You’re a freelance writer, which means you’ll be doing a lot of typing and shaping of the written word. However, the landscape for writers is changing rapidly. Before you know it, the ability to write might not be enough anymore. Whether you’re interested in blog writing jobs, content creation, grant writing, or other forms of writing for a career, there may come a time when you’ll need to know basic videography. [Read more…]
It took me a while to get Twitter, but I have found myself using the microblogging platform more than I use Facebook these days. While your Twitter account is public by default, which can be a big turn off for those who are concerned about privacy, I have discovered the platform to offer more interesting information.
The links that people share are more relevant (to my interests). The conversations are snappier and hold my attention longer. And yes, I don’t see gory photos of people who have been injured or are sick and need help. (Don’t get me wrong. I have nothing against promoting charitable causes, but I find it difficult to stomach very graphic images.)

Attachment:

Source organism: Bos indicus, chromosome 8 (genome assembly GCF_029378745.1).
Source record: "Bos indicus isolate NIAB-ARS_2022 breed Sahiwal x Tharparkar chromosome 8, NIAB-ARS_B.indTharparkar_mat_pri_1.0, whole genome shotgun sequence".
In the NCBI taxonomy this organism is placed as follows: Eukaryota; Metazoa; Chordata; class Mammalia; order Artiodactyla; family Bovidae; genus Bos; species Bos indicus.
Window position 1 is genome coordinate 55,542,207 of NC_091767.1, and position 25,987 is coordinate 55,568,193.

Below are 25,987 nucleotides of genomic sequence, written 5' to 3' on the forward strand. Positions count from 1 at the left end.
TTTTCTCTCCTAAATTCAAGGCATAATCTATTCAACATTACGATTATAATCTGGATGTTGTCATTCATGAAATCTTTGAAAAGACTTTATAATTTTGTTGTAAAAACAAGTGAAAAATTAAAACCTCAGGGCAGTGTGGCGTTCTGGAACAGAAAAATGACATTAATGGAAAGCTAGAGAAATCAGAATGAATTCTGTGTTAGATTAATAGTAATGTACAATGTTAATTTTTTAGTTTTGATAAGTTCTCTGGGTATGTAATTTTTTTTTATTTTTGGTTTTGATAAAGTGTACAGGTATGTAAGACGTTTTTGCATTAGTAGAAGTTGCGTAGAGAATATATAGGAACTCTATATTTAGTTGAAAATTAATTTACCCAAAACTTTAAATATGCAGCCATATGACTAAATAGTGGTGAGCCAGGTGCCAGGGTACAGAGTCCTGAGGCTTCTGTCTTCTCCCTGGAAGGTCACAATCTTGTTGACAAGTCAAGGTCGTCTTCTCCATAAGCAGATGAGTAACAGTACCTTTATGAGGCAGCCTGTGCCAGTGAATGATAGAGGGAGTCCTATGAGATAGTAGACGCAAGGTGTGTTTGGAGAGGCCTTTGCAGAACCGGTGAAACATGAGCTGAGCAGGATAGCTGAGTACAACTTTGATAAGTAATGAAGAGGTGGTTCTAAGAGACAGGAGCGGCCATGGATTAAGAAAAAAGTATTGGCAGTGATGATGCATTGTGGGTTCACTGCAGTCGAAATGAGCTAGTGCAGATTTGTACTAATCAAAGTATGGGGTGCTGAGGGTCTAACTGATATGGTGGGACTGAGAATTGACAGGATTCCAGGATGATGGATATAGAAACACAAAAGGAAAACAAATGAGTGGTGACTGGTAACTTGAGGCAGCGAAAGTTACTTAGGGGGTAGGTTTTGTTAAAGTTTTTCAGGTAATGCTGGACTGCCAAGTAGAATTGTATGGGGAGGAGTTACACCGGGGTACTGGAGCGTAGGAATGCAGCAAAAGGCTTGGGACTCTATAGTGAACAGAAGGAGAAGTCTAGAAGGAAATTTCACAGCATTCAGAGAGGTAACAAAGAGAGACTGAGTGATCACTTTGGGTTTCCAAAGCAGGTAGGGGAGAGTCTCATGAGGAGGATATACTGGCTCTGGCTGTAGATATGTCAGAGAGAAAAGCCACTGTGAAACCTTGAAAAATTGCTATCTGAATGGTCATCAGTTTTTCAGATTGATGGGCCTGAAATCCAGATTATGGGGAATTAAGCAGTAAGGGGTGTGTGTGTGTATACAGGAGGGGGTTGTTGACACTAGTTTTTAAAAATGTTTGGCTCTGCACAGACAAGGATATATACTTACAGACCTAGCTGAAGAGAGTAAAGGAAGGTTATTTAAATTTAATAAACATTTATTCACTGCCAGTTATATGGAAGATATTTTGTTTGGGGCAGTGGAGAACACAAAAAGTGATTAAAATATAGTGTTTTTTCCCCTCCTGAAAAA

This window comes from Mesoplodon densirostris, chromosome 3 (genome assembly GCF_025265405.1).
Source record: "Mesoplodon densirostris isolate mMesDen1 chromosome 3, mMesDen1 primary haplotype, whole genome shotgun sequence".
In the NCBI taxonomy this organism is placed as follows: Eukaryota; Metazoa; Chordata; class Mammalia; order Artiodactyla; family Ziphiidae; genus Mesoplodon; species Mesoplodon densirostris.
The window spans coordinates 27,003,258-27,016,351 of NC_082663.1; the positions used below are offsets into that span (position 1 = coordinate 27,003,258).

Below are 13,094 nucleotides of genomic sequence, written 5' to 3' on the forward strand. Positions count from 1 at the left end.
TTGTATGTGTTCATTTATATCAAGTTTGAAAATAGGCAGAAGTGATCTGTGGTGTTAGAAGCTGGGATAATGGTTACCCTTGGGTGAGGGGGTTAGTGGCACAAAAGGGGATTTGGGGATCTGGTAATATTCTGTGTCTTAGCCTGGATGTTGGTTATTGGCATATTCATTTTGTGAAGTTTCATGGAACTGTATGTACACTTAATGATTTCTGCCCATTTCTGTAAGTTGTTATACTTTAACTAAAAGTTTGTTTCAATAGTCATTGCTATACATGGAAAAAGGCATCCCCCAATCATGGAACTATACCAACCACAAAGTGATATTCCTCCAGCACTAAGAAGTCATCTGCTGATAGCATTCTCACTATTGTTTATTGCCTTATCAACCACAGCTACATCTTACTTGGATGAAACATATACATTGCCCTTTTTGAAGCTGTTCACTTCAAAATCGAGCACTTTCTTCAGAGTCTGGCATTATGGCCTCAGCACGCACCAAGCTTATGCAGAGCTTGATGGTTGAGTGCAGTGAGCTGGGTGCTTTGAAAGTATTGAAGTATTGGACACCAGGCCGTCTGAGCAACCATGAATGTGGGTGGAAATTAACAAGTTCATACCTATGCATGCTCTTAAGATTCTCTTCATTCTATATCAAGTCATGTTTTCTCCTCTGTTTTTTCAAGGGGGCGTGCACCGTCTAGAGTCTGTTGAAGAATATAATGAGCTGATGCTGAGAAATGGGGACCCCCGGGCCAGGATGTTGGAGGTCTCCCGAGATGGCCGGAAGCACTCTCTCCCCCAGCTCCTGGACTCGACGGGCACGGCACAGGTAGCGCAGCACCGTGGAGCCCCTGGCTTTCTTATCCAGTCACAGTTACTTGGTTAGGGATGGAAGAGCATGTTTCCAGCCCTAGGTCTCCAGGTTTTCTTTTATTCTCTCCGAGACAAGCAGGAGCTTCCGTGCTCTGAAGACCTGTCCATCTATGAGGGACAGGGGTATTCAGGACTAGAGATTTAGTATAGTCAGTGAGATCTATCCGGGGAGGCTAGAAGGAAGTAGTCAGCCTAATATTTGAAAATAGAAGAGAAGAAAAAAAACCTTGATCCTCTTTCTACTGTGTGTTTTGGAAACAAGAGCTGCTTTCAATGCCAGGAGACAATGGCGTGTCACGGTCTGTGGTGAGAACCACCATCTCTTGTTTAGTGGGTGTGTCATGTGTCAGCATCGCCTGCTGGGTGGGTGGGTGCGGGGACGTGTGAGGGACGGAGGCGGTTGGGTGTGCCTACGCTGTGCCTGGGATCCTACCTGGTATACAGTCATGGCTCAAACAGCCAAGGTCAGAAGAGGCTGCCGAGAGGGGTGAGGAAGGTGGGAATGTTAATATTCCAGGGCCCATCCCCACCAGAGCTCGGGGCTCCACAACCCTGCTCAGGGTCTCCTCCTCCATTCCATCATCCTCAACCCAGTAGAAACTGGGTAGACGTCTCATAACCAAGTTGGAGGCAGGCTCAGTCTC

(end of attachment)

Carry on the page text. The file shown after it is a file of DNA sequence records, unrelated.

On another note, I have been thinking if Twitter can also offer some interesting benefits to writers in terms of improving our skills. As you may already know, Twitter has a 140-character limit. That fact is where everything revolves around.
The value of brevity
Greek philosopher and mathematician Pythagoras was supposed to have said “Do not say a little in many words but a great deal in a few”, and I suppose that he would have been a Twitter user if he were alive today.
While there are some cases when we have to expound and write long pieces, there is indeed beauty in being able to get your point across in as few words as possible. It takes skill, though, and if you need to work on brevity, I think Twitter is a great venue to practice.
The importance of accuracy
More than having to keep it short – 140 is the magic number – people who use Twitter (and who care) also need to pay a little more attention to the accuracy of their message. And when I say accuracy, I am referring to grammar. There are many ways to shorten a sentence, but not all of them equate to proper use of grammar. You may be scoffing right now, but I have found myself pondering on the wording of some tweets to ensure that I get my message across, use the most appropriate grammatical structure, AND keep to the 140-character limit. It is a wonderful challenge at times!
To answer the question I posed from the get go, yes, I think that Twitter can be a useful tool for writers. Of course, the temptation of being lax (as I sometimes am, also with text messaging) will always present itself, but if you slightly alter your perspective, you can derive more from Twitter than simply interacting with other people online.
Are you on Twitter? Follow us @freelancewj, and let’s try to keep each other’s writing skills sharp!